The Hedgehog Review

The Hedgehog Review: Vol. 20 No. 3 (Fall 2018)

Neglected in the House of Medicine

Justin Mutter

The Hedgehog Review

The Hedgehog Review: Fall 2018

(Volume 20 | Issue 3)

“The White Coats Are Coming,” he announced with a wry smile. A fitting title for his book, I thought, but then found myself looking down at my own white coat, wishing I hadn’t worn it to my clinic today. Noticing my discomfort, he added kindly, “Well, I’ll have to write a different…thingy…for you.” I breathed an inaudible sigh of relief, and smiled back. I was off the hook. Maybe. When Tom, as I’ll call him, said “thingy,” he meant “another chapter in my book,” but in the course of trying to speak, had been unable to find the right words. He was fighting a condition known as primary progressive aphasia, most likely attributable to an early stage of dementia. Though he was gradually losing command of his words, Tom had decided to write a book about his experience with the health care system. Not to be sidelined by his illness, he had set a goal of finishing the book before further decline in language made it impossible. He had a story to tell.

It is a familiar one. Faced with complex cognitive and psychological symptoms, and increasingly unable to work, Tom had hopped from doctor to doctor, white coat to white coat. Tests were ordered. Lab samples were drawn, again and again. Neurological imaging was obtained, and even a spinal tap was performed. All of this was inconclusive. Tom’s clinical signs and symptoms were somewhat atypical. Neurologists thought the underlying cause was psychiatric; psychiatrists thought it was neurological. Because no one would offer him a clear diagnosis, he couldn’t qualify for disability services. At sixty-two—just when he had expected to be winding down a career and finalizing retirement plans—he had instead found himself jobless, plagued by economic hardship. Not yet Medicare eligible, he had been paying an extraordinary monthly sum for two years to maintain his health insurance under the Consolidated Omnibus Reconciliation Act (better known to those who have had to seek recourse to it by its distressing acronym, COBRA). By the time I met him, Tom hadn’t been back to see a doctor in nearly a year. Exhausted from being guided in different directions, his financial resources drained by a mountain of medical bills, he had decided to get off the medical map. But when his disorder progressed, he warily returned to the house of medicine.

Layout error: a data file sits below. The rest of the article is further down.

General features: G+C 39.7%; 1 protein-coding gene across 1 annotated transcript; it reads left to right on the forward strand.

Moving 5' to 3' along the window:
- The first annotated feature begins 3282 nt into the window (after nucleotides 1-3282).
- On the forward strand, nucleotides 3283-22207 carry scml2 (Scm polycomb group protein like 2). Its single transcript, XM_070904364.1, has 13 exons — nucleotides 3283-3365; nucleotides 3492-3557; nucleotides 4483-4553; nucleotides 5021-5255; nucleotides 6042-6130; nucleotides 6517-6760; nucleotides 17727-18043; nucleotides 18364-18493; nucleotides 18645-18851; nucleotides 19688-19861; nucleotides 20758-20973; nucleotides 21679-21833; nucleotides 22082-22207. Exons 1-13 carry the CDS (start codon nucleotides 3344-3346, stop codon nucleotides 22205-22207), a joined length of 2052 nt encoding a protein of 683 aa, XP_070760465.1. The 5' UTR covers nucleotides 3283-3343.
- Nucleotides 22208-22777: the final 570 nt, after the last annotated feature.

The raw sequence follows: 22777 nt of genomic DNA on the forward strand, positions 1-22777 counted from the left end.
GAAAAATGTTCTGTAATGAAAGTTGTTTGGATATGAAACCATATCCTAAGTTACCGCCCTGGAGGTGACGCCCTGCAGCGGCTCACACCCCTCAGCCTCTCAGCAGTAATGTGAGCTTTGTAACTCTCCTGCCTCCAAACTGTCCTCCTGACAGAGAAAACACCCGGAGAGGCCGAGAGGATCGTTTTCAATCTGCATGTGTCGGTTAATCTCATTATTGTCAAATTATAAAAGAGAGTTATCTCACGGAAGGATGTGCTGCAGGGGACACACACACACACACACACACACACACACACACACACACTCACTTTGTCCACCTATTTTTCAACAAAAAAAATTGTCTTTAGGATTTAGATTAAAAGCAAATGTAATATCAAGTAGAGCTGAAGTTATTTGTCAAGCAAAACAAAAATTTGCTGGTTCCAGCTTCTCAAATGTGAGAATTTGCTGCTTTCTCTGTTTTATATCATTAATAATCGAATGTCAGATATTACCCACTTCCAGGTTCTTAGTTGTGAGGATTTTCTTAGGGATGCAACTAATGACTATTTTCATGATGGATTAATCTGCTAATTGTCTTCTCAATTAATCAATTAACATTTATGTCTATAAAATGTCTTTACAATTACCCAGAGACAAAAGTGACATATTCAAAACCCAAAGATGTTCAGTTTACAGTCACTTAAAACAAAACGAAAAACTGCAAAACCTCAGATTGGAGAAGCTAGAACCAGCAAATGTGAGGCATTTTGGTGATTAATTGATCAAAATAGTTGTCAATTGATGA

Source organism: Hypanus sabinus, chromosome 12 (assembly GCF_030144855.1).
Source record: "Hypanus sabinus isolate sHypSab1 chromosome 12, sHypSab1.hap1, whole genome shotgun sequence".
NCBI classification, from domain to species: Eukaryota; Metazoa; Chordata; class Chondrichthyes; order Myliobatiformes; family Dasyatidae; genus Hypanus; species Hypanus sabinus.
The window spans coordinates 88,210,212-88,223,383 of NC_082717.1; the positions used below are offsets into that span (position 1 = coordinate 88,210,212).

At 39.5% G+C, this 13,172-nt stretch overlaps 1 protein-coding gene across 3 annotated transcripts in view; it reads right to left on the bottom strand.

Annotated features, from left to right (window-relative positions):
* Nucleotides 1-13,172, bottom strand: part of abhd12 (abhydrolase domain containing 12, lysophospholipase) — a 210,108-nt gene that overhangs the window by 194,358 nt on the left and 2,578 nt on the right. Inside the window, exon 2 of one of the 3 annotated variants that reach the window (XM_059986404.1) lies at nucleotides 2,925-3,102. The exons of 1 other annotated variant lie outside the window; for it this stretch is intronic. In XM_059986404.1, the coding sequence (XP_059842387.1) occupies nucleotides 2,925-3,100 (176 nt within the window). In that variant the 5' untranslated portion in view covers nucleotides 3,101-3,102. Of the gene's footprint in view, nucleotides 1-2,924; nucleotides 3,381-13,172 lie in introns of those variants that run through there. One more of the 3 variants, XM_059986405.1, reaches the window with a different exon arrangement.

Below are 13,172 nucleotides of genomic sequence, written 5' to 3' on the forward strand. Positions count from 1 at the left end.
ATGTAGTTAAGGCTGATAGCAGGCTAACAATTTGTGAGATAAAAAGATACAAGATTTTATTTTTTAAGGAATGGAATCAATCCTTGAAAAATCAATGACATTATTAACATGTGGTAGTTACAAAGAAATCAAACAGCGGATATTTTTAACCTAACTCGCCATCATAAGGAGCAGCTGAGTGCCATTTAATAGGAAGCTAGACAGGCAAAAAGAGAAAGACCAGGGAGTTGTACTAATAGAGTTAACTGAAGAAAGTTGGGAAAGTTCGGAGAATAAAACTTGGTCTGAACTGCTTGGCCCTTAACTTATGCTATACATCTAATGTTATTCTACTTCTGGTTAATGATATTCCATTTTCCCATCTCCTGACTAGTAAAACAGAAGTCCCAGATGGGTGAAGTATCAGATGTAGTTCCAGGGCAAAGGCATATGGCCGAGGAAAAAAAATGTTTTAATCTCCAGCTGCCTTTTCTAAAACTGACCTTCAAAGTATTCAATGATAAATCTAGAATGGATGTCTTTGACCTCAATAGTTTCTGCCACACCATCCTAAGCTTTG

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Justin Mutter is a fellow at the Institute for Advanced Studies in Culture and assistant professor of geriatric medicine and faculty.

Reprinted from The Hedgehog Review 20.3 (Fall 2018). This essay may not be resold, reprinted, or redistributed for compensation of any kind without prior written permission. Please contact The Hedgehog Review for further details.

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